7 best screenwriting books for TV and movies
Learn about creating dialogue, writing a winning script, and other essentials of scriptwriting.
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Television writing is one area where the writer can become as popular as the show he creates. While there are fundamental similarities to all genres of screenwriting and scriptwriting, writing for television is its own area of ââspecialty.
If you’ve ever dreamed of writing a TV series, we’ve rounded up a bunch of books that must be on your reading list. Even if you are already working in television, or planning to write a screenplay, you will find some useful information in the headlines below. Advice on spec drivers, spec scripts, writing compelling stories, character development, cast size, creating shows for streaming services, and putting your script in between. hands from the producers, the seven books below cover important techniques and strategies to help you. For more literary recommendations, check out the Best Screenwriting Books and 10 Books Every Beginner Filmmaker Should Read.
Martie Cook’s “Writing on Television, 3rd Edition”
âWrite to TVâ details tips for creating smart, original stories and scripts for a bunch of different formats and genres, including comedy, drama, pilots, web series, and streaming services like Netflix , Amazon and Hulu. The latest edition of the book is updated with chapters on using free platforms such as YouTube, writing for niche markets, breaking into the writer’s room, creating worthy content. frenzy and detailed information on creating complex and compelling stories, including how to write an antihero or a strong female protagonist. The book includes over 20 interviews with direct contributions from studio and network executives, agents and managers on what they look for in new writers; how to avoid common pitfalls and tips from successful creators and showrunners on creating original content that sells. You’ll also find access to sample plans, checklists, script pages, and countless other resources.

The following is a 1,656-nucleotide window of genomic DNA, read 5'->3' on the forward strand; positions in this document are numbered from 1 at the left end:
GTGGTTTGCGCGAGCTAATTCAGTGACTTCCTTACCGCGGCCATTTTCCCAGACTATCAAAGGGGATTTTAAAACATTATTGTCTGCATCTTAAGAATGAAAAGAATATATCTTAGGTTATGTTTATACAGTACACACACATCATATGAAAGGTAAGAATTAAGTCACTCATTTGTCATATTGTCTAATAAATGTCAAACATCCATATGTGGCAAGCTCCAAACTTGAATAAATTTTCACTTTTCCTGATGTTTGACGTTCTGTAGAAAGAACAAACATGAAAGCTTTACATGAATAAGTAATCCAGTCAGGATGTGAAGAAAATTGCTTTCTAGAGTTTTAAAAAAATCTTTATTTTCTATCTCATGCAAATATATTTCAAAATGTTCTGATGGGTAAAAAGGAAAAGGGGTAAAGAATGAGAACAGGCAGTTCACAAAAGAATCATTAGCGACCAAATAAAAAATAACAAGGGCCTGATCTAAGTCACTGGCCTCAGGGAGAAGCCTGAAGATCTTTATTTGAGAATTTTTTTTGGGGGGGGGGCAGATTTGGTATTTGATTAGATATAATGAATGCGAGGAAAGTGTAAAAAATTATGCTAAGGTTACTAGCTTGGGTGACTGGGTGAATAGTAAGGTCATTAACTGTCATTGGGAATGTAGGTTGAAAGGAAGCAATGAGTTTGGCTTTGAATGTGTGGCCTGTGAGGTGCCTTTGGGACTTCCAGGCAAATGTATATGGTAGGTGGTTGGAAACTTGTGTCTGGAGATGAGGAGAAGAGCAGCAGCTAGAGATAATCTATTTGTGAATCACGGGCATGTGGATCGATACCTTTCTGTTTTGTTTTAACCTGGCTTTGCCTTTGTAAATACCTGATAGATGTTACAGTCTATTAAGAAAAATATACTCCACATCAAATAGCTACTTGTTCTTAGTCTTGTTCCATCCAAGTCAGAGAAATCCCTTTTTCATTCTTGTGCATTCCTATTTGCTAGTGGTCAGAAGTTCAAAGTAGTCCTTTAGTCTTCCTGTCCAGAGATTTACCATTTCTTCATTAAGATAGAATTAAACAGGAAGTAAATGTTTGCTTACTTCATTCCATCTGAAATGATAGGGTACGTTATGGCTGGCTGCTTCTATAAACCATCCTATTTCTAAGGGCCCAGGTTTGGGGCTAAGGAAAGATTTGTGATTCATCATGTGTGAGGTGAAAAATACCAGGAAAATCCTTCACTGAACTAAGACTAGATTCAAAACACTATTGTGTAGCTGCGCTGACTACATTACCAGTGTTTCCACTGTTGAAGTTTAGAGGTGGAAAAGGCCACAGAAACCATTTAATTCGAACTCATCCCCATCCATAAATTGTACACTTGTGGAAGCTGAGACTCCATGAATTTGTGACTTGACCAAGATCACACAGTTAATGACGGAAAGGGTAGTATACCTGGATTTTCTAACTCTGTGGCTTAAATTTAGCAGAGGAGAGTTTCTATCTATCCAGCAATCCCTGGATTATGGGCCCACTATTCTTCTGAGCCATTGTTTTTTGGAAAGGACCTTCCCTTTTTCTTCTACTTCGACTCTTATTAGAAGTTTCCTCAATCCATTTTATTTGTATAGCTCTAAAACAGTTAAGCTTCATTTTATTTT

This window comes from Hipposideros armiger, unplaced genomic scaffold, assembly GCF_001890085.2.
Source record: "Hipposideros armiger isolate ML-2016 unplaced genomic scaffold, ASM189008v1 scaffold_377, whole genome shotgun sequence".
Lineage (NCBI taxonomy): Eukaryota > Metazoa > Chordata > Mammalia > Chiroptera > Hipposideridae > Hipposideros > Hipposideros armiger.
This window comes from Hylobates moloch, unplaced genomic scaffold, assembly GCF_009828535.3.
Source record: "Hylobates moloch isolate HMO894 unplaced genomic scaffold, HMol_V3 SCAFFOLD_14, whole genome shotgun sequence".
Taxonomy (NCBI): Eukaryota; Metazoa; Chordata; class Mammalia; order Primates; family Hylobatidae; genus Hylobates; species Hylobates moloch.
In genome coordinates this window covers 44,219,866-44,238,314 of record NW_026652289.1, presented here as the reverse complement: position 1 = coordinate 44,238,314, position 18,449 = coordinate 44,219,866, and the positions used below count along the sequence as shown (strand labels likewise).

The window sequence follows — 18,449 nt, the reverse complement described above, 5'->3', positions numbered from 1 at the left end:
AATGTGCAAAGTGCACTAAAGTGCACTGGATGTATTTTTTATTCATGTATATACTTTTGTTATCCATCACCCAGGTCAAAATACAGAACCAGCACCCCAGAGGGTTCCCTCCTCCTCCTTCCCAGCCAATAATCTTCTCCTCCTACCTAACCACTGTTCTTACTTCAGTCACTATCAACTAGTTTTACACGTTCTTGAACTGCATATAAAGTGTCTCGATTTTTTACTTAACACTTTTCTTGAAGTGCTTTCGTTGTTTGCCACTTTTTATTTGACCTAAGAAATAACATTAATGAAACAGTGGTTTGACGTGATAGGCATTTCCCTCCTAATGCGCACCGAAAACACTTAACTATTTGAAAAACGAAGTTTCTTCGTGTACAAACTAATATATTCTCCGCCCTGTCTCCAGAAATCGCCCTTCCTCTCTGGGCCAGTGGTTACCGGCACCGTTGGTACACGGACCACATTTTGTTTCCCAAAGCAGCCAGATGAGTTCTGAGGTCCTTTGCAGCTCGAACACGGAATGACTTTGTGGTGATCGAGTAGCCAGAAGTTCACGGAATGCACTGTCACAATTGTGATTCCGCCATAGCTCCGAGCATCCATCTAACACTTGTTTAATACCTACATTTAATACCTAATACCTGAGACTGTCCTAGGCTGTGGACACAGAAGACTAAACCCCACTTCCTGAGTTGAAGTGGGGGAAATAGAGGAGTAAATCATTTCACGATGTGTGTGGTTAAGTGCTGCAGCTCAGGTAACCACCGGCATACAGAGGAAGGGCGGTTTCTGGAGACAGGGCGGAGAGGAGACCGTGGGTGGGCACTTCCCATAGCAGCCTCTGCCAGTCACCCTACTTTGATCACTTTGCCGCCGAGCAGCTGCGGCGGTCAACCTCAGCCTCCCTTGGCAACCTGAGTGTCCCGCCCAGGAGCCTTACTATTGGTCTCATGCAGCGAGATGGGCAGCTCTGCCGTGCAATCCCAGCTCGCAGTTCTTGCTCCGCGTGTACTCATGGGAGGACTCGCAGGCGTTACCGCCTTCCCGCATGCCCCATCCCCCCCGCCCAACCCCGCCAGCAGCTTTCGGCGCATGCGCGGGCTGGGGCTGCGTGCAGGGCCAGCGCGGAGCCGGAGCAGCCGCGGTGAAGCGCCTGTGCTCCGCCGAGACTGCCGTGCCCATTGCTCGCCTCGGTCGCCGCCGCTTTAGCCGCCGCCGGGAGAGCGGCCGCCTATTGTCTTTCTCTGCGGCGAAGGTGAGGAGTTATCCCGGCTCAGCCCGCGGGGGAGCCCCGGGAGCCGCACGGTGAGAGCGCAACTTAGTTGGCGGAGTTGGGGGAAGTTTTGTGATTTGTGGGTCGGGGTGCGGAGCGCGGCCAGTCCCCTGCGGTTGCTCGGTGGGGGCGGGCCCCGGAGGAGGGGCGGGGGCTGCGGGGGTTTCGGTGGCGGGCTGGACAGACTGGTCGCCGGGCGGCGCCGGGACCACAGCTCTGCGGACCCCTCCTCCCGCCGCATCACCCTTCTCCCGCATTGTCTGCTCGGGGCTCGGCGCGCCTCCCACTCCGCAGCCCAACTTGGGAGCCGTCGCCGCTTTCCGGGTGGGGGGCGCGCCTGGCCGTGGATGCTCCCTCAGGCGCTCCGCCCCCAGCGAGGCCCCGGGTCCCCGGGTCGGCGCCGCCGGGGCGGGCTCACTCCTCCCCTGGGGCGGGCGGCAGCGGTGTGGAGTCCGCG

âSave the cat! Written for TV: The Latest Book on Creating Frenzy-Worthy Content You’ll Always Need âby Jamie Nash
When looking for screenwriting books, âSave the Cat! Blake Snyder usually appears on the list. Screenwriter Jamie Nash takes up Snyder’s torch in this step-by-step guide using his principles for new and experienced writers. âSave the cat! Writing for TV âincludes strategies for writing and structuring a compelling TV pilot, nuances, pilot writing tips and methods, plus tips for improving your story and pitch. The 272-page book includes pilot sheets from “Barry, Ozark”, “Grey’s Anatomy”, “The Marvelous Mrs. Maisel”, “What We Do in the Shadows”, “Black-ish”, “The Mandalorian”, “This Is Us” and “Law and Order: SVU”.
âThe TV Scriptwriter’s Workbook: A Creative Approach to TV Scriptingâ by Ellen Sandler
This how-to guide features nuggets of wisdom the author collected as a writer for hit shows like “Everybody Loves Raymond” and “Coach.” The manual outlines the steps to becoming a TV screenwriter, starting with tips for writing a winning screenplay. From elements of that essential concept line to ‘Exploring the 7 Deadly Sins’ for fresh and original stories, and ‘selling’ versus ‘telling’ stories, Sandler offers a comprehensive lesson in TV writing with graphics and script detailed distribution tables.
âWriting TV Sitcomsâ by Evan S. Smith
It’s one of the oldest books on the list, but it’s still worth reading for sitcom writing. Writing Television Sitcoms offers suggestions for writing a fun script, creating jokes, punchlines, starting a new show, launching your career, and more.
“The Hero Succeeds: The Character-Centered Guide to Writing Your TV Pilot” by Kam Miller
âThe Hero Succeedsâ has it all from concept to writing a pro pilot, and covers essentials such as: characters, the show world, tone, story engine, and story themes. dramas and sitcoms. Veteran TV writer Kam Miller outlines the steps in creating your own TV series and details the revolutionary character-driven structure designed to help you solve even the most difficult scripting problems.
“Write the pilot” by William Rabkin
A simple and straightforward reading, “Writing the Pilot” walks you through the process of designing and writing a spec driver script. From the initial idea to the finished script, you’ll learn to identify a show concept that could span a hundred or more episodes, and create characters that will stay interesting year after year.
“Writing a captivating dialogue for cinema and television” by Loren-Paul Caplin
Understanding how to write a dialogue begins with a growing awareness among writers of what they are hearing. âWriting Captivating Dialogue for Film and Televisionâ offers an assortment of dialogue and language tools, as well as exercises to understand function, intention and thematic / psychological elements that dialogue can convey about the character. , tone and story. Written by a seasoned screenwriter, playwright and writing teachers, this book offers a clear set of exercises, tools and methods to increase your ability to hear and discern conversation on a more complex level, and allows you to his turn to create better, more nuanced, complex and convincing dialogue.